Memórias do Instituto Oswaldo Cruz | Year: 2013

Dengue is one of the world's most important mosquito-borne diseases and is usually transmitted by one of two vector species: Aedes aegypti or Aedes albopictus . These two diurnal mosquitoes are frequently found coexisting in similar habitats, enabling interactions between adults, such as cross-mating. The objective of this study was to assess cross-mating between Ae. aegypti females and Ae. albopictus males under artificial conditions and evaluate the locomotor activity of Ae. aegypti virgin females injected with male accessory gland (MAG) homogenates to infer the physiological and behavioural responses to interspecific mating. After seven days of exposure, 3.3-16% of Ae. aegypti females mated with Ae. albopictus males. Virgin Ae. aegypti females injected with conspecific and heterospecific MAGs showed a general decrease in locomotor activity compared to controls and were refractory to mating with conspecific males. The reduction in diurnal locomotor activity induced by injections of conspecific or heterospecific MAGs is consistent with regulation of female reproductive activities by male substances, which are capable of sterilising female Ae. aegypti through satyrisation by Ae. albopictus.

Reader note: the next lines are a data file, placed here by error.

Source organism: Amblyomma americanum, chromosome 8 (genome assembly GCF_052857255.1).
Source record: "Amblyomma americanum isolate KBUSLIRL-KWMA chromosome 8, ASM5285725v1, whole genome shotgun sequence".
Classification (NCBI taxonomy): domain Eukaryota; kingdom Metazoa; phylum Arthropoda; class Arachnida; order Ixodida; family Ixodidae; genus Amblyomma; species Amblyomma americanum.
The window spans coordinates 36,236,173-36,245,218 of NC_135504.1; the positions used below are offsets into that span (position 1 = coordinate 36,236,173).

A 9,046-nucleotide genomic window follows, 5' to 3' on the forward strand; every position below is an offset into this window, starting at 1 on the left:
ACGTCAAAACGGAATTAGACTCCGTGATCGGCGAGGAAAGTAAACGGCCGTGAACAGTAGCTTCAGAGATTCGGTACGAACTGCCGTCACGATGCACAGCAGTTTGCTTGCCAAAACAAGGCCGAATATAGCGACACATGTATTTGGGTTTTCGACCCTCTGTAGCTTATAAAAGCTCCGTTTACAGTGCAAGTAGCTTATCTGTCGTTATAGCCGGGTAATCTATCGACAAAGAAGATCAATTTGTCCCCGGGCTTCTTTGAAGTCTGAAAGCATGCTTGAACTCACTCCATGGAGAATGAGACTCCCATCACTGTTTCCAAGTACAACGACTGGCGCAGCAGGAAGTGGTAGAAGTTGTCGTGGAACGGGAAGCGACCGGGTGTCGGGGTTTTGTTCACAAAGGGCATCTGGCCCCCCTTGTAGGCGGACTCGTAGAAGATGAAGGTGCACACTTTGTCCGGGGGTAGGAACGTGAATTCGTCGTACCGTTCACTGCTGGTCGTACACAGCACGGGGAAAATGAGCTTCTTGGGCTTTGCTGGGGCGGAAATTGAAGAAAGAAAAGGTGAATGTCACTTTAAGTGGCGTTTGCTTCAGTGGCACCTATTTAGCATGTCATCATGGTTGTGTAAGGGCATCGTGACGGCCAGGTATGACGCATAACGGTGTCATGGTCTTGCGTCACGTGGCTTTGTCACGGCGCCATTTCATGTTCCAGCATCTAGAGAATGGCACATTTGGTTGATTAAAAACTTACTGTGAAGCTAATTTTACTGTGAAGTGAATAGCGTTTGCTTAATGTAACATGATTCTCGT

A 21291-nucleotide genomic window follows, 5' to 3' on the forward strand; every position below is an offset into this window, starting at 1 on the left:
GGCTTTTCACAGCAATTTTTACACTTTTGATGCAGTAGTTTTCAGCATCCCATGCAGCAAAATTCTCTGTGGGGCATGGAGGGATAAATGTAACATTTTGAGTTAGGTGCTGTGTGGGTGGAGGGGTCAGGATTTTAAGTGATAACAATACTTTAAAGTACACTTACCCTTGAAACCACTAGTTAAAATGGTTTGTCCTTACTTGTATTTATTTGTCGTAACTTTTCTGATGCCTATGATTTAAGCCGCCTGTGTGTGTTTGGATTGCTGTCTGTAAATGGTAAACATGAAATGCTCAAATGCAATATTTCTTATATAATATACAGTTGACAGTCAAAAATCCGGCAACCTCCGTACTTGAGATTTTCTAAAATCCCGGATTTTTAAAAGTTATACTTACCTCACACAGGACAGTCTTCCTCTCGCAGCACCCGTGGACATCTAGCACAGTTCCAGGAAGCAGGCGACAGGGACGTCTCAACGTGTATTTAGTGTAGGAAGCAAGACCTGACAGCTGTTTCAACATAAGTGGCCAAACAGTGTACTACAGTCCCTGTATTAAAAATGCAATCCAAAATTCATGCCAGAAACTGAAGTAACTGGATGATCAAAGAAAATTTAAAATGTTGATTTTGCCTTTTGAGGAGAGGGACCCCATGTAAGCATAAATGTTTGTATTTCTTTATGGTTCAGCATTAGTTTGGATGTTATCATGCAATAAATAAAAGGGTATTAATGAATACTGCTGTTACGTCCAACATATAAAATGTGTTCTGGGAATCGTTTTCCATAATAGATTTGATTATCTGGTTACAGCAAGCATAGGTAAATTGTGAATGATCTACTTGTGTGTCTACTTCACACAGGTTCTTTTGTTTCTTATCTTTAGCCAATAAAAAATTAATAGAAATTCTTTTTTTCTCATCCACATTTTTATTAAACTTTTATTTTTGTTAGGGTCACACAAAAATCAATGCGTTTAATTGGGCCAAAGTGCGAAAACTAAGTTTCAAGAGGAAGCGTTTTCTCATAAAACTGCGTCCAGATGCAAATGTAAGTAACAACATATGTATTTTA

PubMed | Secretaria de Vigilancia em Saude, Laboratorio Of Biologia Molecular Of Flavivirus, Programa de Computacao Cientifica, Laboratorio Of Fisiologia E Controle Of Artropodes Vetores and 2 more.
Type: | Journal: Memorias do Instituto Oswaldo Cruz | Year: 2014

Currently, sticky traps are regularly employed to assist in the surveillance of Aedes aegypti infestation. We tested two alternative procedures for specimen identification performed by local health agents: directly in the field, as recommended by certain manufacturers, or after transportation to the laboratory. A total of 384 sticky traps (MosquiTRAP) were monitored monthly during one year in four geographically representative Brazilian municipalities. When the same samples were inspected in the field and in the laboratory, large differences were noted in the total number of mosquitoes recorded and in the number of specimens identified as Ae. aegypti by both procedures. Although field identification has the potential to speed vector surveillance, these results point to uncertainties in the evaluated protocol.